Where has West Nile virus gone?

bird bath with standing water

After last week’s rains, now’s a good time to walk your property and dump any standing water (gutters, flower pots, wheel barrows, bird baths, etc.). This year’s mosquito numbers are up, but disease incidence is low.

If it seems you’re hearing less about West Nile virus (WNV) this summer, you are not imagining it.  Although mosquitoes have been abundant this year, for some reason the virus has remained relatively quiet in 2019.

Where has WNV gone?

A paper written by epidemiologist Dr. Wendy Chung and colleagues in 2013 may offer some insights on the absence of the virus this summer. Those of us who lived in Dallas in 2012 may remember that summer as the worst human outbreak of WNV ever.  Nearly 400 cases were reported in Dallas County alone, and 19 people died of the disease. The epidemic was so bad that Dallas county resorted to spraying the entire county for mosquitoes by plane–something not seen in north Texas since an encephalitis outbreak in 1966.

Chung and colleagues charted the course of the disease during 2012 and saw high infection rates of mosquitoes early in the summer, followed by a rapid increase in human cases. Looking back over previous years and case numbers, the researchers concluded that an unusually mild winter followed by rainfall patterns ideal for mosquito breeding in the spring (and a very hot summer–West Nile virus multiplies quickly in mosquitoes at higher temperatures) created ideal conditions for an outbreak.

So what’s different about 2019? We had a relatively mild winter, with only three days at or below 28° F, and a wet spring–both conditions mosquitoes love. But the summer, at least by Dallas standards, has so far been cool.  Until this week, the DFW Airport weather station saw only two days over 100° F. By the end of July the area usually has experienced more than seven days over 100° F.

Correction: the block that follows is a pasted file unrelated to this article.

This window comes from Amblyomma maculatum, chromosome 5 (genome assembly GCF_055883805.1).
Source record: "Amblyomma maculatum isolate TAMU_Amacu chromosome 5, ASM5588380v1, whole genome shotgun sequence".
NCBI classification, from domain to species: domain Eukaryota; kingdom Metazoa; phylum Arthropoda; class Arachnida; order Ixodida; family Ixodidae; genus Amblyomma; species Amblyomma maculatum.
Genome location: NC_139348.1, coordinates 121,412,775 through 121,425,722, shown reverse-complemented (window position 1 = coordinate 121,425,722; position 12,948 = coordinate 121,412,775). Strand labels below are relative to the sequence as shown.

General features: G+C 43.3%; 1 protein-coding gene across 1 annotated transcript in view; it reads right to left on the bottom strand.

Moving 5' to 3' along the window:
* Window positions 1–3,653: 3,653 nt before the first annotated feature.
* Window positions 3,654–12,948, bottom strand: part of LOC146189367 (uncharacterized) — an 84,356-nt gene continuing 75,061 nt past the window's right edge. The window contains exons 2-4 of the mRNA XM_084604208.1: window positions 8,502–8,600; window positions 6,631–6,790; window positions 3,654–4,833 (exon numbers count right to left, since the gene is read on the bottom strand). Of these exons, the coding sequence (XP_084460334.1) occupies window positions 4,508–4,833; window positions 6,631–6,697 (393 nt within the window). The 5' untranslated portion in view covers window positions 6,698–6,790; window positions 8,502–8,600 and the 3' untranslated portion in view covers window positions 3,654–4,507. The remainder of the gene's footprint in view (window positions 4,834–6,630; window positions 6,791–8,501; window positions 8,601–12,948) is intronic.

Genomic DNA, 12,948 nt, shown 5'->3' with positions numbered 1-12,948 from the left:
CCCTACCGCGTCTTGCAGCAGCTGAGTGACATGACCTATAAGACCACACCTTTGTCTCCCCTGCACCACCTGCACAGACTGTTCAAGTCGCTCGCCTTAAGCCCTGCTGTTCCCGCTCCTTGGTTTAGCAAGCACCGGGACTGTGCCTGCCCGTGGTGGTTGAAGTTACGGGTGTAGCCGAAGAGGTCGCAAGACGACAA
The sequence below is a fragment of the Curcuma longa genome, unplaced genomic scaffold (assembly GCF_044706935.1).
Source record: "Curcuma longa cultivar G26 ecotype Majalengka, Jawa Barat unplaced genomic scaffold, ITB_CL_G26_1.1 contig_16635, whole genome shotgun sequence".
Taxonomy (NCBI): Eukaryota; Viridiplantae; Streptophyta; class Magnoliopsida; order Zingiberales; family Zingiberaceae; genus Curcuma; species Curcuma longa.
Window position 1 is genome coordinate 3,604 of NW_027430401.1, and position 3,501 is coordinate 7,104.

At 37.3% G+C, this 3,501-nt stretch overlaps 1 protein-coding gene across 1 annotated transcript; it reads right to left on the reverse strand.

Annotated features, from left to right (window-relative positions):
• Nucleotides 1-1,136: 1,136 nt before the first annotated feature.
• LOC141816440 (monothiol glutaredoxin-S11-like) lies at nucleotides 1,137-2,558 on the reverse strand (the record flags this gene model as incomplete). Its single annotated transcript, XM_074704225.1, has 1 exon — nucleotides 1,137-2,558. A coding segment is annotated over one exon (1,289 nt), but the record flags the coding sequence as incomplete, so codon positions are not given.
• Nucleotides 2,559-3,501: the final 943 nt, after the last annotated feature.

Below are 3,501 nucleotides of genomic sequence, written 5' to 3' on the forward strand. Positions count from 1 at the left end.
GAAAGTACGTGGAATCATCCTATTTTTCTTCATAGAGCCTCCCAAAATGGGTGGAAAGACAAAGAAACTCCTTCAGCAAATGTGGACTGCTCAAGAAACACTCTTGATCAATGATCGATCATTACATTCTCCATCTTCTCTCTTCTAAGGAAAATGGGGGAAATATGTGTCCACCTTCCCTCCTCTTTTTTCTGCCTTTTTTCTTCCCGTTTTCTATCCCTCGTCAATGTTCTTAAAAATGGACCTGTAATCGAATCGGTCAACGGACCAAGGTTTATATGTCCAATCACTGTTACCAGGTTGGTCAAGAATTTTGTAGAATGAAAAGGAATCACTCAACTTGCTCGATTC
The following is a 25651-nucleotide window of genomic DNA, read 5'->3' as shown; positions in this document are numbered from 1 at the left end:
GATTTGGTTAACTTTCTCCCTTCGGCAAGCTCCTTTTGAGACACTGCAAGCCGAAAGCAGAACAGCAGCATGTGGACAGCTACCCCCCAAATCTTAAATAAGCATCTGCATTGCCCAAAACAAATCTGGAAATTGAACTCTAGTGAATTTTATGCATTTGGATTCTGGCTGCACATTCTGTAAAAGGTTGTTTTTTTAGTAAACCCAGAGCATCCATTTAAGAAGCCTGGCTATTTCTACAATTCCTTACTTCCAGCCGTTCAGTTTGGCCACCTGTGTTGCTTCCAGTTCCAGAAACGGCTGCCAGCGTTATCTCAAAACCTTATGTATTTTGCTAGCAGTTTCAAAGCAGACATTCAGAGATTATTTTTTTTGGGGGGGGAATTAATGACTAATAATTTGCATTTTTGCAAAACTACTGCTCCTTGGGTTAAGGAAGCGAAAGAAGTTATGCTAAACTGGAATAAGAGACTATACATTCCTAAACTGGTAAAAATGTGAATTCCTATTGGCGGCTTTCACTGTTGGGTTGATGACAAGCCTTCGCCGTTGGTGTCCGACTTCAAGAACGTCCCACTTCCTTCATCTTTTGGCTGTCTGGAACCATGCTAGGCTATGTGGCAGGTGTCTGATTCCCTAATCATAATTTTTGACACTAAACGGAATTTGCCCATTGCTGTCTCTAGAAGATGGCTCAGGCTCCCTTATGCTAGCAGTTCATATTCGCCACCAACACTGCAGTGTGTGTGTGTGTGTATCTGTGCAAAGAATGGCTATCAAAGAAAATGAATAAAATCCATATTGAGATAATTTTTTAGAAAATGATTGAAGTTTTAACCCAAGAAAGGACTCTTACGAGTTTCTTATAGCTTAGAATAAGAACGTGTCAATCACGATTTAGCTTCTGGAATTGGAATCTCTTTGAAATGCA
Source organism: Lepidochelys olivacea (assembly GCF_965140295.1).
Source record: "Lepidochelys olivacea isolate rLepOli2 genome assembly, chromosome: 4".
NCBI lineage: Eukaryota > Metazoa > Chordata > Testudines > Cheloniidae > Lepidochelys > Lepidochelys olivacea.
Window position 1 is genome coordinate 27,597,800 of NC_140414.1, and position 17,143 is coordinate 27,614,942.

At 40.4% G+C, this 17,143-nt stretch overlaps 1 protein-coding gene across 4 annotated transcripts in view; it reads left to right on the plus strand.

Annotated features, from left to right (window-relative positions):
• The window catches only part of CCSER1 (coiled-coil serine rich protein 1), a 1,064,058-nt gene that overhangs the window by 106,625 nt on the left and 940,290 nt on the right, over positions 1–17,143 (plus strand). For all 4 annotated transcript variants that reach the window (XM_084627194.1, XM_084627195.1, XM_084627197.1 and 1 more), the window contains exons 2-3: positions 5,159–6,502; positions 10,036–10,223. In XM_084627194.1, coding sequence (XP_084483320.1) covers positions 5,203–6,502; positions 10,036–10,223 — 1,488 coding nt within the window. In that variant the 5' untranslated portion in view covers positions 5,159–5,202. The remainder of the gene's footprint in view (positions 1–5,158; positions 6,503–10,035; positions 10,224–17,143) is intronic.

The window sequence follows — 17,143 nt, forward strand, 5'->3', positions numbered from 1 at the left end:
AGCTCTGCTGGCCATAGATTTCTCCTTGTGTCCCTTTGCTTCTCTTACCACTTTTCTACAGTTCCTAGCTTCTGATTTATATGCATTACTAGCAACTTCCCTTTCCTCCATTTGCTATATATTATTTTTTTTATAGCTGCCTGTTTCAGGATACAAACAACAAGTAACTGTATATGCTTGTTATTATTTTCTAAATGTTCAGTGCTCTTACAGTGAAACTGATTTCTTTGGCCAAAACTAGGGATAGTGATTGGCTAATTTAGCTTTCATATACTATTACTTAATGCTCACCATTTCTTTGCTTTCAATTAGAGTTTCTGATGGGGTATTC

These graphs show 2019 mosquito abundance and Vector Index (V.I.) estimates compared to previous years. Although mosquito numbers are high this year, the V.I. has remained low for both Tarrant (Fort Worth-top) and Dallas counties (bottom). In 2012 the V.I. exceeded the danger level of 0.5 for multiple weeks. (Source: Tarrant County Public Health and Dallas County Health and Human Services)

Predicting WNV

One of the tools used by health departments to predict disease risk for WNV is the vector index (V.I.).  The V.I. is calculated weekly from mosquito trap data, and combines information on both average abundance of Culex quinquefasciatus (the main carrier of WNV) and disease incidence in the trapped mosquitoes.  A V.I. of 0.5 or higher for two or more weeks is considered a crisis indicator by health officials. Despite higher mosquito numbers this summer, the V.I. hasn’t ventured above 0.1 for either Dallas or Tarrant counties. Most of the summer the V.I. has been closer to zero. Hence fewer news reports about mosquito spraying or people getting sick. In Dallas county this year there have been no human cases of WNV. Tarrant County (Fort Worth) reports only one case this year with a very low V.I., near zero most weeks (top graph).

Looking Ahead

With this week’s string of 100° days will risk go up?  Certainly West Nile virus is a threat through the end of the summer and into the fall; but this late in the season the chance of a major outbreak is probably low. On the other hand, hot weather favors the virus. It’s no time to forget about mosquitoes. Indeed, I expect Aedes mosquitoes (yellow fever mosquito and Asian tiger mosquito) to become more abundant after last weekend’s rains.  This week is a good time to get out and dump standing water.  Although Aedes mosquitoes are not major disease risks, they cause most of the itchy mosquito bites we get during the day–and we don’t want that.

To learn more about mosquitoes, and best ways to manage and repel them, check out the Mosquito Safari website, where you can take a virtual tour of a field and backyard and learn important facts about mosquitoes.  For public health professionals and pest management professionals, Extension medical entomologist, Dr. Sonja Swiger, will be offering preparatory classes for pesticide applicators wanting their Public Health (Category 12) license, and a 3-day Master Vector Borne Disease Management Course.  To learn more, and to register, go to https://livestockvetento.tamu.edu/workshop-registration/ .


Comments are closed.